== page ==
The doctrine of no-self in Buddhism
- Huntington, C. W. (1989). The Emptiness of Emptiness - An Introduction to Early Indian Madhyamika Honolulu: University of Hawaii Press.
- Steve Collins (1982). Selfless Persons Cambridge: Cambridge University Press.
- James Duerlinger (1984). Candrakiirti's denial of the self. Philosophy East and West, 34:3, July, 261-72.
- Mark Siderits (1997). Buddhist reductionism. Philosophy East and West, 47:4, Oct, 455-78.
- Mark Siderits (2003) Personal Identity and Buddhist Philosophy. Ashgate.
- Theodore Sider (2003). Four-Dimensionalism - An Ontology of Persistence and Time. OUP.
- Matthew Kapstein (2002). Reason's Traces. Wisdom Publications.
- stanford:identity-time, stanford:identity-personal
@Just as a set of wooden parts,@
Receives that name of carriage,
So do we give to elements,
The name of fancied being.
@Actions do exist, and also their consequences, but the person that acts does not.@
@The mental and the material are really here,@
But here there is no human being to be found.
For it is void and merely fashioned like a doll.
Just suffering piled up like grass and sticks.
Theses and implications
Ignorance of the three characteristics (三法印) lead to samsara (reincarnation):
- Anicca - (諸行無常) Nothing is permanent.
- Dukkha - (一切皆苦) Nothing is satisfactory. (Everything is "stress","unsatisfactory", "suffering", "苦").
- Anatta - (諸法無我) Nothing has a "self".
- The rejection of the self as inherent existent is a reaction to Brahmanism (印度婆羅門教) – an earlier form of Hinduism.
- Two central texts - Upanishads (奧義書) and Aranyakahs (阿蘭若迦).
- Enlightenment as unification of the individual soul (Atman) with the unchanging and permanent world soul (Brahman), a universal spirit.
- Doctrine of dependent origination (緣起性空).
What about reincarnation (輪迴,samsara)?
- If the self does not exist, what is it that is supposed to be reincarnated?
- The self depends on the five aggregates (五蘊,skandhas) – material, sensation, conception, volition, consciousness.
- Samsara rebirth lies in causal continuity – stream, fire metaphor. From Vasubandhu's Abhidharmakośa (世親/ 阿毘達磨倶舍論本頌)
@The Personalist: If the Person does not exist, who then is it that wanders about in Samsara? It is difficult to see how the Samsara itself can wander about.@
Vasubandhu: The correct explanation is, however, quite simple: When a flame burns a piece of wood, one says that it wanders along it; nevertheless there is nothing but a series of flame-moments. Likewise there is a continuous series of processes which incessantly renews itself, and which is falsely called a living being. Impelled by craving, this series is said to 'wander' in Samsara.
Some interpretations of the doctrine
1. Eliminativism / Denial of self - The self does not exist.
- This can be taken as the semantic thesis that the first-person pronoun "I" is non-referential, i.e. tokens of the term do not refer.
- Lack of existential import. Statements of the form "I am F" do not entail "there is something that is F."
- What about agency and responsibility?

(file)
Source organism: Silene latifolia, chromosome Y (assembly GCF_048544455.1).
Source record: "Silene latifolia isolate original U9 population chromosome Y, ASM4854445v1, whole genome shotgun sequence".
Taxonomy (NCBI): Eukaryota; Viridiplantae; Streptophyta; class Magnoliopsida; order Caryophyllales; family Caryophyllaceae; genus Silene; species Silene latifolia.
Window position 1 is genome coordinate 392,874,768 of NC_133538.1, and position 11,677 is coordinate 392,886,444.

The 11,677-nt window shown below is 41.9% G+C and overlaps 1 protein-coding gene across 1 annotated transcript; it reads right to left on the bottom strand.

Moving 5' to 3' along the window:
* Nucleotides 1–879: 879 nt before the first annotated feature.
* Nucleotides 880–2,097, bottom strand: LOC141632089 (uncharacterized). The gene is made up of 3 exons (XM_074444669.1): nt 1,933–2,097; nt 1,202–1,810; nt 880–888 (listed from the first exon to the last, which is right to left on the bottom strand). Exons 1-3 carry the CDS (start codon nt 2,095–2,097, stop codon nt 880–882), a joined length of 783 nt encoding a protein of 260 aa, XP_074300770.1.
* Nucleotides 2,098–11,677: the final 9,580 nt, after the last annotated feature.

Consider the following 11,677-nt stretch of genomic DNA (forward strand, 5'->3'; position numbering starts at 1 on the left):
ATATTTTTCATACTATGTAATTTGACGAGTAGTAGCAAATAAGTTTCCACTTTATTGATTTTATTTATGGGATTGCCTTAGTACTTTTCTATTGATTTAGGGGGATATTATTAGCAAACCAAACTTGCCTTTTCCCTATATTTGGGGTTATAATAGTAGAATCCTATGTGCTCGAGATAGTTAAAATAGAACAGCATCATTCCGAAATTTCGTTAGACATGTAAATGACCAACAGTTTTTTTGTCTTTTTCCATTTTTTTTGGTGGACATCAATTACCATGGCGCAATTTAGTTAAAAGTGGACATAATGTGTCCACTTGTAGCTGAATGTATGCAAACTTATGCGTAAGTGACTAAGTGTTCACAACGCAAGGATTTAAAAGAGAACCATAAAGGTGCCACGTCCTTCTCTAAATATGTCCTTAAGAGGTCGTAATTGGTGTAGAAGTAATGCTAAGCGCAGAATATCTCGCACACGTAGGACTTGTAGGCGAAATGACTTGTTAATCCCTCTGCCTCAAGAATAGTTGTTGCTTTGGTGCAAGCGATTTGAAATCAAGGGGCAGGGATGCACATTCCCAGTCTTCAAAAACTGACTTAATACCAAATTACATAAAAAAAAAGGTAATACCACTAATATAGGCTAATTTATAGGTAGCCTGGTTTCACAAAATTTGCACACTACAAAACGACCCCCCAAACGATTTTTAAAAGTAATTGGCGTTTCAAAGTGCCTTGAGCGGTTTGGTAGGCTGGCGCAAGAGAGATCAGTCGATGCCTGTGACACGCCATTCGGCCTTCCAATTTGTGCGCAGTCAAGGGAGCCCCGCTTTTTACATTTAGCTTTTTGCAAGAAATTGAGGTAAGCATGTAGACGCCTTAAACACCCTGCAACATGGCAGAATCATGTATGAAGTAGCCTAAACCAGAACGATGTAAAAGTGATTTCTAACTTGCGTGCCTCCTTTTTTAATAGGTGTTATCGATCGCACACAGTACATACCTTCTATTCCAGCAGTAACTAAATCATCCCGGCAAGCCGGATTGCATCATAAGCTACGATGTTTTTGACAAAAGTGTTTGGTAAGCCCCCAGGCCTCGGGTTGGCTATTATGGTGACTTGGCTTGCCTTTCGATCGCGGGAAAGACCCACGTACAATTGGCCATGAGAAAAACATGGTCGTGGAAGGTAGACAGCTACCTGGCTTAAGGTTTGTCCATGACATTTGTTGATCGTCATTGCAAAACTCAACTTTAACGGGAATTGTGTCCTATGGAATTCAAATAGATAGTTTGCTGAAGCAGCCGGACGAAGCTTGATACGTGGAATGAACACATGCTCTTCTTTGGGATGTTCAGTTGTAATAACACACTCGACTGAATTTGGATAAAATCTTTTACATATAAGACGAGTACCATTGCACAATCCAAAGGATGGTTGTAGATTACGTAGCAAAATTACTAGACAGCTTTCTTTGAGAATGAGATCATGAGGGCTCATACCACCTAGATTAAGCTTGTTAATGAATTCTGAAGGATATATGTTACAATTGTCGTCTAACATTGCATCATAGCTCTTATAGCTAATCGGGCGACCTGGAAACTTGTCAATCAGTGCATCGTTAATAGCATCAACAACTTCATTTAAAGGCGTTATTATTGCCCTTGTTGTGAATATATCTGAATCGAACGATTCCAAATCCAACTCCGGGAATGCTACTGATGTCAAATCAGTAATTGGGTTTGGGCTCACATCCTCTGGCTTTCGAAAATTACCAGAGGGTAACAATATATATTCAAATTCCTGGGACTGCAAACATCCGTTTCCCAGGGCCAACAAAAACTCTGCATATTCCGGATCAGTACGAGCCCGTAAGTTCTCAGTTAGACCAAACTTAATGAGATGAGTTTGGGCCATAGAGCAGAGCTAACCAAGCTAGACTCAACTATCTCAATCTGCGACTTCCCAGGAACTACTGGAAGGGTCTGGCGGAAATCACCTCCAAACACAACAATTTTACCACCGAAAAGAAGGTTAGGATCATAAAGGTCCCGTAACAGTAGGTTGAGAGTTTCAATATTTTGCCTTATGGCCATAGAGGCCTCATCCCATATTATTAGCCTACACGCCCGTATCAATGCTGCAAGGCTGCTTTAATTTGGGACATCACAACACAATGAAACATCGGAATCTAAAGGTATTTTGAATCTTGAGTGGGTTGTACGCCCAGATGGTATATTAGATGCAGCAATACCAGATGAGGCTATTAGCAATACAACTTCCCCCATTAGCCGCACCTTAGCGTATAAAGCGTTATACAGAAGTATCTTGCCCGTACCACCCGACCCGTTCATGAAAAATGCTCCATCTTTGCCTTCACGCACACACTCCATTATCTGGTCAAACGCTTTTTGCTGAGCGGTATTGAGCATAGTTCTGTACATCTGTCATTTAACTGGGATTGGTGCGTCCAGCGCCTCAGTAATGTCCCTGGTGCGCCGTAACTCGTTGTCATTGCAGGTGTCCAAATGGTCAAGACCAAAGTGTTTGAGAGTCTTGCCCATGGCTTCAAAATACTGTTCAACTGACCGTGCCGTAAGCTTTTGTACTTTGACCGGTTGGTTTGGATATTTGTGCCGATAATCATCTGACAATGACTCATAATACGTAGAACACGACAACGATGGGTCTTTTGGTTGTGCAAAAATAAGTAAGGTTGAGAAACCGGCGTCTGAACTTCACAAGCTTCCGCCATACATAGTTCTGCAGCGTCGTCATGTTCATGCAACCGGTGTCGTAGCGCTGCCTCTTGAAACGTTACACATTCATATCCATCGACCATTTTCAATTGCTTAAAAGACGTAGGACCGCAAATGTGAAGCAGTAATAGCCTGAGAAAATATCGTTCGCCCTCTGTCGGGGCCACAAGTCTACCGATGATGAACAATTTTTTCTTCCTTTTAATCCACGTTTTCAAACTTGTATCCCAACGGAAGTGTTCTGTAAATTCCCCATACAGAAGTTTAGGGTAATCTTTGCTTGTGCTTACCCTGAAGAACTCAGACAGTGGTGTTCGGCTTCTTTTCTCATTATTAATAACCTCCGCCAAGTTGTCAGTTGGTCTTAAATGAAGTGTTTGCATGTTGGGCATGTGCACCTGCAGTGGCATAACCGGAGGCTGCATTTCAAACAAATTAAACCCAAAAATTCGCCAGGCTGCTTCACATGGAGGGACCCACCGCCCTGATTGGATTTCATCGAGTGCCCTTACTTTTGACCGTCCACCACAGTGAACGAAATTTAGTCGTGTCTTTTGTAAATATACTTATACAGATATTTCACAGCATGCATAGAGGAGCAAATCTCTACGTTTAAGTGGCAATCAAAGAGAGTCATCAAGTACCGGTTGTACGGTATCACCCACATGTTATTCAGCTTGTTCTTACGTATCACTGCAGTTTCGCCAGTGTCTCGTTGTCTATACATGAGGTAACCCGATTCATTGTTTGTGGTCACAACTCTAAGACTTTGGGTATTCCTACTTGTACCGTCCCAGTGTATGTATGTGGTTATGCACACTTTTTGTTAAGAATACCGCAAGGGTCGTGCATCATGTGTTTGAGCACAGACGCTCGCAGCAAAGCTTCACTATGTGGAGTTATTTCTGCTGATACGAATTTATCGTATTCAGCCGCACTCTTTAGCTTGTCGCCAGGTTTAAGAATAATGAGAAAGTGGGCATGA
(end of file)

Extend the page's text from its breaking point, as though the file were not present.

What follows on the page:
2. Denial of inherent existence - The self lacks inherent existence
What is it for x to have inherent existence? Some explanations:
- x is permanent and exists forever.
- x does not change over time.
- x is a substance (an object that can exist independently of other objects.)
Note that these definitions are independent of each other. They need not entail eliminativism about the self.
3. Denial of attachment - We should not be too attached to our own desires
- A normative and not a metaphysical claim.
- But if the self does not exist, then presumably it would be a mistake to be attached to the self.
4. A state of meditation
- A state of conscious experience where the self does not exist, or where the self is perceived to be non-existent.
5. Reductionism about the self
- The self exits but reduces to X. The self does not exist over and above X.
How radical is the thesis?
- Eliminativism - there is no self
- Reductionism - the self = X, nothing but X
- Error theory - we think that the self = X, but actually the self = Y.
@the Madhyamaka is not saying that we do not exist, nor that we should not use the word 'I'. Rather, we do not exist in the way we think we do, as inherently existent, independent mondas. The correct way of understanding our existence is as conceptually created entities superimposed upon our changing mental and bodily states.@
Paul Williams (1989) Mahayana Buddhism: The Doctrinal Foundations Routledge, p67.
Why not Four Dimensionalism?
- 4D-ism is the view that a physical object is a mereological sum of its temporal stages.
- The self = the collection of person-stages. See David Lewis (1976). Survival and Identity.
- Candrakirti's Entry into the Middle Way 月稱《入中論》
@If the self is the psychological aggregates, then there would have to be a plurality of selves, since there is a plurality of aggregates.@
[The composite of aggregates] is not the protector, nor the one to be subdued, nor the witness, and therefore the [self] is not the composite.
[The self is, in this respect, similar to a carriage.] One does not consider a carriage to be different from its own parts, nor to be identical, nor to be in possession of them, nor is it "in" the parts, nor are they "in" it, nor is it the mere composite [of its parts]; nor is it the shape [of those parts].
If the carriage were simply the composite [of its parts], then it would exist even when [the parts] were disassembled.